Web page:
Maplewood History: Scrapbooking – One Hundred and Forty-One Years Ago

My neighbor’s wife is a scrapbooker, I’ve heard.  I’m not sure exactly what these scrapbookers are doing or what their scrapbooks look like.  I’ve seen only a couple in the past. My grandmother started one when my father was born. My sister has that one.  A man once gave me one his grandmother, Marjorie Slavik Irwin, had made in high school for our historical collection at the library. I took a look at it and it seemed like something I would imagine a teenage girl would make.  A record in napkins, menus and matchbook covers of dances danced and dates dated.

There are about five scrapbooks in the trove of Sutton family artifacts.  Truly I should probably call it the Sutton, Thomas, Grumley, Hayes, McConnell collection with the emphasis on Thomas.  William Lyman Thomas had made two that survive. One in 1900 and another in 1901. His wife, Kate, made one that begins in 1877 with the obituaries of her father, James C. Sutton. Their daughter, Emma kept a journal dated 1885.  Additionally there is a memorial scrapbook to their daughter, Kittie who passed when she was only twenty years old. I would suspect that their other children may have made their own scrapbooks or journals that most likely followed them wherever their lives took them.

There exists a wealth of information in these hand-filled books.  I say hand-filled because they were store bought with pregummed pages.  At least one brand was manufactured by a fellow that most of you would recognize – Mark Twain.  I don’t know if he made any money off of his scrapbook venture but I can say that his glue is still holding well one hundred and forty-one years later!

The cover of Kate Sutton’s scrapbook. From the collection of Chrissie Hayes McConnell, descendant of William Lyman & Kate Thomas. Photographed by Doug Houser May 3, 2018

Look who made it. Her clippings begin with the obituaries of her father, James C. Sutton who died July 19, 1877.  Some of these clippings are very long but my audience includes a bunch of readers so here goes.  I’ve read them myself and they’re worth it.  I’m not sure until I post these if they’ll be easy to read on your cell phones.

An undated photograph of William Lyman Thomas from wife, Kate’s scrapbook. I suspect but can’t yet prove that Thomas wrote this obituary of his father-in-law. I hope everyone that wants to can read this without difficulty. I’m leaving on a short vacation early tomorrow so I won’t be able to work on any of this for about a week. Enjoy your summer weather. Doug

 

5 thoughts on “Maplewood History: Scrapbooking – One Hundred and Forty-One Years Ago

  1. Doug, I wonder if you have any advice for those of us living now in regards to our town’s history. I often think things that I do and see are not that interesting and who would want to read about them in the future. But then I read some of the stuff that you have posted and see that a lot of it is not some big fantastic event that they are writing about but everyday life. I am not saying my life is all that interesting but it seems like even some sort of weekly journal about events might be worthwhile. I have lived here for 40 years and seen changes in the town, been to different events, known and have lost people and have not really recorded much of it at all. Thinking it might be time to do some of this writing things down. Plus some good pictures of the people and events that I might mention to bring it all together.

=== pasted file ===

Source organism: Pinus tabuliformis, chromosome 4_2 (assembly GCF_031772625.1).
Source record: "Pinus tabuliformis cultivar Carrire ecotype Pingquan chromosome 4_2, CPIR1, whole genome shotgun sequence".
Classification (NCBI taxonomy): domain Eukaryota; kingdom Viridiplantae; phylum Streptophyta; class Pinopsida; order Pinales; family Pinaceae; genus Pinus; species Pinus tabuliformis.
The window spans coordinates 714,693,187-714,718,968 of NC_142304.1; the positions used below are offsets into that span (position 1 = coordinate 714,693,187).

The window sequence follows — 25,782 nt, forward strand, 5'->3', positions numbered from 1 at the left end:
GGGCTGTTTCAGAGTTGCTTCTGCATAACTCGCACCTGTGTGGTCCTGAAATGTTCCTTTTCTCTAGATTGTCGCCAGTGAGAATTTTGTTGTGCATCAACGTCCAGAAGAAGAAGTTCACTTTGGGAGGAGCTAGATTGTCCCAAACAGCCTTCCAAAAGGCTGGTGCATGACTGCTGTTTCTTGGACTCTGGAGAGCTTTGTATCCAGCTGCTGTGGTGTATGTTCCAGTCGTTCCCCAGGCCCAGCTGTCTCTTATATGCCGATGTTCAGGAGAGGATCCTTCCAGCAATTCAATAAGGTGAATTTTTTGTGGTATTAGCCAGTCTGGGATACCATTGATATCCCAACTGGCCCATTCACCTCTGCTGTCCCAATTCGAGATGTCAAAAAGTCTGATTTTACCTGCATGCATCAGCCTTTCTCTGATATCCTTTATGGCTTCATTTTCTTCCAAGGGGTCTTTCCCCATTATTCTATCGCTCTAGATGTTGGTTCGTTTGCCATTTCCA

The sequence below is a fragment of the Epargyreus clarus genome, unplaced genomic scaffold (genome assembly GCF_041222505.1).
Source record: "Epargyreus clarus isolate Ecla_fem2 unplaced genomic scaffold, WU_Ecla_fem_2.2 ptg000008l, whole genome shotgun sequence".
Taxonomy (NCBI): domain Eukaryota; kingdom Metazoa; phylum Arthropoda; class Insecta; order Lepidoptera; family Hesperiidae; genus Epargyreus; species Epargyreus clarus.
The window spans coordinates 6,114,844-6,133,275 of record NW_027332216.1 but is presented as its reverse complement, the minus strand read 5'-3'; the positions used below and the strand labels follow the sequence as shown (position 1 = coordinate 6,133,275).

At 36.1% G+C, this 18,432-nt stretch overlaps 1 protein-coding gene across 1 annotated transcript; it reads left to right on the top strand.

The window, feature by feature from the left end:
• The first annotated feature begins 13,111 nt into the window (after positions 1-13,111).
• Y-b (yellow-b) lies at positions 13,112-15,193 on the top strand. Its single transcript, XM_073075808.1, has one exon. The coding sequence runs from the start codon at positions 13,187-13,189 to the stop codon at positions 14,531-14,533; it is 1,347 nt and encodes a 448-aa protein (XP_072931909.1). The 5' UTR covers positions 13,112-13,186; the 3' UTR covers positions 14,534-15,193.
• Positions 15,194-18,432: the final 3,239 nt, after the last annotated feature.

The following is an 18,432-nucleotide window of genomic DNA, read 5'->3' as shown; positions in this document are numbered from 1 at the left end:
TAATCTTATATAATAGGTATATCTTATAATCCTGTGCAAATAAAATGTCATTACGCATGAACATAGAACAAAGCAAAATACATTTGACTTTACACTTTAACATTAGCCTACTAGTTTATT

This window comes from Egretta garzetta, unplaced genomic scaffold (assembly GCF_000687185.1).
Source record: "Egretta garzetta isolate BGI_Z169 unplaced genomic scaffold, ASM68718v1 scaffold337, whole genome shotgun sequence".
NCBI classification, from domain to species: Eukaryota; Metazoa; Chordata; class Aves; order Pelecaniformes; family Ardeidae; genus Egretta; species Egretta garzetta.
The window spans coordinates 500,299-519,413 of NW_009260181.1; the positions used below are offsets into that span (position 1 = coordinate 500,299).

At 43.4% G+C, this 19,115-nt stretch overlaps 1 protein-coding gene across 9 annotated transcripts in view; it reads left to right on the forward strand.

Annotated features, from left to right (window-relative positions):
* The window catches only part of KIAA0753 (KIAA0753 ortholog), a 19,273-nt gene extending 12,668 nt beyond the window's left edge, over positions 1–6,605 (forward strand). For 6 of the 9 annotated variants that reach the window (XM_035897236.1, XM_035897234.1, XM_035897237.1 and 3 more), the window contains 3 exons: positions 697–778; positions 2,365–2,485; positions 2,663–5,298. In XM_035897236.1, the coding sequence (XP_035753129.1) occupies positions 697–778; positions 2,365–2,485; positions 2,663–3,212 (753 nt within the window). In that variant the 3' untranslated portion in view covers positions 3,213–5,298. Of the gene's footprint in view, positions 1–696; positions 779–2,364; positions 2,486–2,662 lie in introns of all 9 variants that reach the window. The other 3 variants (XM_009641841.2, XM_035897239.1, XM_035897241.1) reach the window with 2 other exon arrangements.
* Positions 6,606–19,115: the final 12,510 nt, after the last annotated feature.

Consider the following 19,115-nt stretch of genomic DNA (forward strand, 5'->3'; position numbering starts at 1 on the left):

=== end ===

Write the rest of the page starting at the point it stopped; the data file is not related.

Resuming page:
Wondering with the internet and computers will the individual stories still be important in the future or forgotten.

  2. Hey, Doug, Keep loving these postings! Can share that I studied Mark Twain— both in Hannibal and in Hartford. The Hartford week was “Mark Twain in the Golden Age”. As you are aware, the latter relates to the late 1800s and was a time of invention. Mark Twain lost much of his fortune pursuing the invention of a type setting machine that never worked out. (Two exist and one is at the Mark Twain Home and Museum in Hartford, Connecticut—his Victorian “gingerbread” home he built next door to Harriet Beacher Stowe on Farmington Ave.) I bring all this up since he wanted to cash in on all the money being made around him (beyond his books) and through all of it, he made the most (invention) money from the invention of his scrapbook! He fought copyright as his book was pirated throughout the world and made probably the most money from his lectures across the country and throughout the world! He got out of his bankruptcy by doing this in many foreign lands.
    The publishing company he was part of really only earned “big” money by publishing the memoir of Ulysses S. Grant right before Grant died (profits which also funded his wife, Julia Dent Grant, for the rest of her life in New York. One reason Grants tomb is in NYC and not here in STL near the only home(s) they ever owned.) Just a little extension on your info. Great to see a photo of one of his scrapbooks! Thx again! PL

    • Hi Pickett, I truly appreciate all of the interesting information you have added to this post. I remember reading of Twain’s financial disaster but had forgotten all of the details. We’re lucky to have part of Maplewood history preserved in one of his scrapbooks. Thanks again for sharing this knowledge with all of my readers.

  3. Thank you Doug for another history lesson Enjoy your vacation and we look forward to the next chapter